Say your most recent balance on the card was $2,000. That appears to be a very high usage of credit when your substitute limit is just $2,500, not the actual $5,000. Now you appear to have a utilization ratio of 80 percent and your credit score could be depressed significantly -- 20 to 50 points or more -- according to Terry Clemans, executive director of the National Credit Reporting Association.
A 50-point decrease could mean a 1 percentage point difference in your mortgage rate quote, according to Fair Isaac's MyFico.com Web site. On a $216,000 fixed-rate, 30-year mortgage last week, an applicant with a 660 FICO would typically be quoted 7.07 percent, or $1,447 a month in principal and interest. An applicant with a 610 FICO would be quoted 8.05 percent, with a payment of $1,592, or $145 more.
lkenney wrote:The CRA's have a class action lawsuit against them because they allow Capital One to NOT report a credit limit. This can affect a consumers score by as much as 50 points!!!!
Thanks for the link. I understand the issue of CapOne not reporting CLs and the effect on your score.
The Washington Post article (only part of it is available) confirms what I said -- that CapOne is not required to report CLs to the CRAs. Unfortunately the part of the article which explains why the CRAs are doing something illegal is not accessible.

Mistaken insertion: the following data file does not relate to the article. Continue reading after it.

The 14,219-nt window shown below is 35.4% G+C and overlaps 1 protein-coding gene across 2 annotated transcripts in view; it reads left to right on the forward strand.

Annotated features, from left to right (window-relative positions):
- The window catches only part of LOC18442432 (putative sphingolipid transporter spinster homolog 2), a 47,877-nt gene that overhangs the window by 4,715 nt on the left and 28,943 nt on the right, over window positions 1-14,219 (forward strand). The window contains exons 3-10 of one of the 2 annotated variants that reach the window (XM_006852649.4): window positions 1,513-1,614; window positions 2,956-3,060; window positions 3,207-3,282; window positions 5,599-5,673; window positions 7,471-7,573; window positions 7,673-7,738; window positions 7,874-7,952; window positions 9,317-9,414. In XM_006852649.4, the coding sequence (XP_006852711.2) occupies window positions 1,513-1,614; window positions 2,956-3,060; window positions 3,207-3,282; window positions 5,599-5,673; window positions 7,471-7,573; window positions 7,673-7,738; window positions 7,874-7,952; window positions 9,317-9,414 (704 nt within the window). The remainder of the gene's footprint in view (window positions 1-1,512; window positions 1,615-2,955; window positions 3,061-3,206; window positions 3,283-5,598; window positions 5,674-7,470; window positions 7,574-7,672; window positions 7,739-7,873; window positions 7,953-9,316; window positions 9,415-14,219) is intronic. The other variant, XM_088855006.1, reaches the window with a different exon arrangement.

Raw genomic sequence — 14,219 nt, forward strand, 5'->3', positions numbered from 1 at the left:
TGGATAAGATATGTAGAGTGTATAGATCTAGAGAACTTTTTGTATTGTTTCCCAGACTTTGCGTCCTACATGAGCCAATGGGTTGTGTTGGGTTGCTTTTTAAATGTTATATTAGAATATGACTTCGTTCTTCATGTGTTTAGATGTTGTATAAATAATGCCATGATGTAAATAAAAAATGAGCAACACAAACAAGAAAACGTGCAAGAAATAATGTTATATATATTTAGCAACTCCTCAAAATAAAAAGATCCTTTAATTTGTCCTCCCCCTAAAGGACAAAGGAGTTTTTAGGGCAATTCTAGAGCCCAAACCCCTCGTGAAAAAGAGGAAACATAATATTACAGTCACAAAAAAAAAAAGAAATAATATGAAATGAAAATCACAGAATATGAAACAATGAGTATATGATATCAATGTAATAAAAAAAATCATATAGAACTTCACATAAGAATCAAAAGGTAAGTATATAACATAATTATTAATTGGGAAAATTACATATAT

"Capital One is not named as a defendant in the suits. Under the prevailing, voluntary credit system in this country, no federal law requires it, or any other lender, to report any client's data to any bureau. However, federal law does require the credit bureaus to strive to be accurate, and [William A. Harris Sr.]'s suits argue that Equifax, Experian and TransUnion are not in compliance."
masdeocho wrote:CapOne has no legal obligation to report info to CRAs, only to correct wrong info it previously reported. So it has no duty to report CLs to any CRA.